Oh- you're in Switzerland! That changes a lot. Before buying a new tire, measure the diameter of your rim- It may be a 622 after all- I didn't think that 630's were ever very common in Europe. Remember that the 622 or 630 diameter is the bead seat diameter, so the rim diameter will be a little more.

The inner tube should fit either diameter.

Well, recall the UK at least had a “lightweight” tire option at least back into the 1950s, the 27 x 1 ¼ “high pressure” up to 90 psi. My 1952 Rudge has those as new, with nice, elegant Dunlop rims which perfectly held the old tires, and perfectly hold a pair of modern Specialized Road Force in that designation - wired beads on rims designed for them. So at least in UK such tires were once avjailable widely enough for folks to use them on daily bikes.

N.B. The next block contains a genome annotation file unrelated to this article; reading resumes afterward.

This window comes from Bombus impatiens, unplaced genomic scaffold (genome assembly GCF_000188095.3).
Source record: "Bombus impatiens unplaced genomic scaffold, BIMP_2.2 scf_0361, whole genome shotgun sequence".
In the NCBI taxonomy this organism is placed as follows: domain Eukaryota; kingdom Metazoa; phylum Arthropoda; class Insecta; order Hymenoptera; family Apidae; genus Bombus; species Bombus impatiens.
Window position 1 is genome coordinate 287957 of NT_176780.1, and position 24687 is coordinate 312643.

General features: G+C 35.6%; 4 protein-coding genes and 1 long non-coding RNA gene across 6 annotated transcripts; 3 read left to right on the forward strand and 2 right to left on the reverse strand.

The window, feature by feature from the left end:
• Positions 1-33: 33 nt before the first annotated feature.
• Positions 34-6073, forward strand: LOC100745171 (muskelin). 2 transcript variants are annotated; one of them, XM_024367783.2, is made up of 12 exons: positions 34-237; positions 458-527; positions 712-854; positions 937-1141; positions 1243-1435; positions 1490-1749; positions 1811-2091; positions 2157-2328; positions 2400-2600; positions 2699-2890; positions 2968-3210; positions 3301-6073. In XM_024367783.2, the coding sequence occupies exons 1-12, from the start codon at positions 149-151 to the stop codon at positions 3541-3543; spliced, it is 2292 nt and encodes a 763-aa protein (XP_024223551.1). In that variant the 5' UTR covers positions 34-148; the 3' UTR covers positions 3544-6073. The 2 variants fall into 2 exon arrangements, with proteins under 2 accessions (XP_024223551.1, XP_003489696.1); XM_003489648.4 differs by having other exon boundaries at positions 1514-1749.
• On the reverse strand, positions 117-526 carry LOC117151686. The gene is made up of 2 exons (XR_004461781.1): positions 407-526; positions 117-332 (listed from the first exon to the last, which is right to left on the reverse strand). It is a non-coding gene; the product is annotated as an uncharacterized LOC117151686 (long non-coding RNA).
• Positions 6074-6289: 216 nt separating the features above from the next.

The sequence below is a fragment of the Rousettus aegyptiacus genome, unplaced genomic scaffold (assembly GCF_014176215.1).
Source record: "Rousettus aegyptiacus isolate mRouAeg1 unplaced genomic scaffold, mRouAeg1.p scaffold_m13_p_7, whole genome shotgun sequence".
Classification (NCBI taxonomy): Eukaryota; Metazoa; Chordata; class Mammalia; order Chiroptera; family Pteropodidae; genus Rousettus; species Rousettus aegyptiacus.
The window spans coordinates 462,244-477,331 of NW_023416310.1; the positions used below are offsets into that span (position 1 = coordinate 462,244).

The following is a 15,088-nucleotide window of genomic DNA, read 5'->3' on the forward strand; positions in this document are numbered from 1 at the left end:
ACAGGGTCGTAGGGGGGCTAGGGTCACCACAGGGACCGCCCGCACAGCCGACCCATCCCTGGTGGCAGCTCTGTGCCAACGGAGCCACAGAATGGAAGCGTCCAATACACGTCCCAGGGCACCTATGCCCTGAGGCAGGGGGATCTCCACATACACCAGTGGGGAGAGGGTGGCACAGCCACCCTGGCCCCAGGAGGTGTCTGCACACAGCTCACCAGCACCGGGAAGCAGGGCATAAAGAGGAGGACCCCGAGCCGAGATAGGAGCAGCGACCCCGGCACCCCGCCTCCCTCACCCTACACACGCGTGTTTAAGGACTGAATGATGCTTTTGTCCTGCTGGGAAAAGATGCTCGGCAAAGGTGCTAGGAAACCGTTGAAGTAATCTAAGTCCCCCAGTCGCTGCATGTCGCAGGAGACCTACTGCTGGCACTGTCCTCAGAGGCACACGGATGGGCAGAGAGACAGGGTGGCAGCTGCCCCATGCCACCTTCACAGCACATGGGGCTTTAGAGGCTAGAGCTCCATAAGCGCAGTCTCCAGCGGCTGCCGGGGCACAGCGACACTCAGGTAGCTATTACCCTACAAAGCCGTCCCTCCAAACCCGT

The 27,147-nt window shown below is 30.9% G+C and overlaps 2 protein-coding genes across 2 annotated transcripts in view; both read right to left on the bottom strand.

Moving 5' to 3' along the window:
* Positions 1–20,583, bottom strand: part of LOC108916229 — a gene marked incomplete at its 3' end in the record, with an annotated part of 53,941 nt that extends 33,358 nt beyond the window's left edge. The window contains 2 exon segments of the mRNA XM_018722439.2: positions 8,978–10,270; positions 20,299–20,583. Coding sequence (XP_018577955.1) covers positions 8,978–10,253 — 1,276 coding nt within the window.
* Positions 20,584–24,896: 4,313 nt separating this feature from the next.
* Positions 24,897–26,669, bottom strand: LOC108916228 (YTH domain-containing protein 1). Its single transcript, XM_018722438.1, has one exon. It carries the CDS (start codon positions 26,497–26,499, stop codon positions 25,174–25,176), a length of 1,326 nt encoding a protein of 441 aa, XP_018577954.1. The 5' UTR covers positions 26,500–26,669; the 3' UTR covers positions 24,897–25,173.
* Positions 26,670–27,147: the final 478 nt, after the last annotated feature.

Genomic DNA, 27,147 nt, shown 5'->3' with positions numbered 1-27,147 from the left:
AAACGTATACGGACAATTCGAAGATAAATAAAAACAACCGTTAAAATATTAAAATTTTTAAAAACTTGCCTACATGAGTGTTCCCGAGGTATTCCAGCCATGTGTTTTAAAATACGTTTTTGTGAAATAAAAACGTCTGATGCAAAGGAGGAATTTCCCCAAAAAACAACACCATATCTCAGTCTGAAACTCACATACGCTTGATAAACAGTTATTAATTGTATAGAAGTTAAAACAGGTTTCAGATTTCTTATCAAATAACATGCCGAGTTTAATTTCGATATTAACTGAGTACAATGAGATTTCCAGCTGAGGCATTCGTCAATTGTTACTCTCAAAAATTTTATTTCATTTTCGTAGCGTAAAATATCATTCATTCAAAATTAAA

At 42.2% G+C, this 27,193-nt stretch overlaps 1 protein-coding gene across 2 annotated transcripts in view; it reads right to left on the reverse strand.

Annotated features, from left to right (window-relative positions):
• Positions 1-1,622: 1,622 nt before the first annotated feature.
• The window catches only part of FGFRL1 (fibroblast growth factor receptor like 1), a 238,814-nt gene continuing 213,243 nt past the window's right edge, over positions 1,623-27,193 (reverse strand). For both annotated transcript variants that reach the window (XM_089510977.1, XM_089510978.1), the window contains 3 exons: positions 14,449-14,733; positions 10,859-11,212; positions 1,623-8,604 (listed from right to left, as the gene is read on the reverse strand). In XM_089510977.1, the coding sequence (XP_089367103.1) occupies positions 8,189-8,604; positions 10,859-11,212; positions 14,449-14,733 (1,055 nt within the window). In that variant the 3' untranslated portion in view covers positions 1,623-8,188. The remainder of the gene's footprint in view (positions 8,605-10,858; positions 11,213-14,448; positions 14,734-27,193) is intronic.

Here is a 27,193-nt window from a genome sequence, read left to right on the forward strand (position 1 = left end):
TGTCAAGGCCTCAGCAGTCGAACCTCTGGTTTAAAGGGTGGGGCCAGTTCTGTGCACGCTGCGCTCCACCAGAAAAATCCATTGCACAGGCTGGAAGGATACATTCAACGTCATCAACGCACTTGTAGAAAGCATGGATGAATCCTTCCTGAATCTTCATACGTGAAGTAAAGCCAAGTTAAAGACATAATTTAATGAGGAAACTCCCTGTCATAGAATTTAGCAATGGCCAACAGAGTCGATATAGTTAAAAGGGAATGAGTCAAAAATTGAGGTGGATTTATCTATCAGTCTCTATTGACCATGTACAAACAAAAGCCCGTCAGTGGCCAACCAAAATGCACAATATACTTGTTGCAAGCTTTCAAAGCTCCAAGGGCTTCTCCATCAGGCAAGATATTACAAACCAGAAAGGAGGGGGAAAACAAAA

Today? I can’t say.

ThermionicScott 12-05-21 01:21 PM


Originally Posted by Road Fan (Post 22329563)
Well, recall the UK at least had a “lightweight” tire option at least back into the 1950s, the 27 x 1 ¼ “high pressure” up to 90 psi. My 1952 Rudge has those as new, with nice, elegant Dunlop rims which perfectly held the old tires, and perfectly hold a pair of modern Specialized Road Force in that designation - wired beads on rims designed for them. So at least in UK such tires were once avjailable widely enough for folks to use them on daily bikes.

Chris was talking about Europe, not the UK. :p

Road Fan 12-05-21 05:45 PM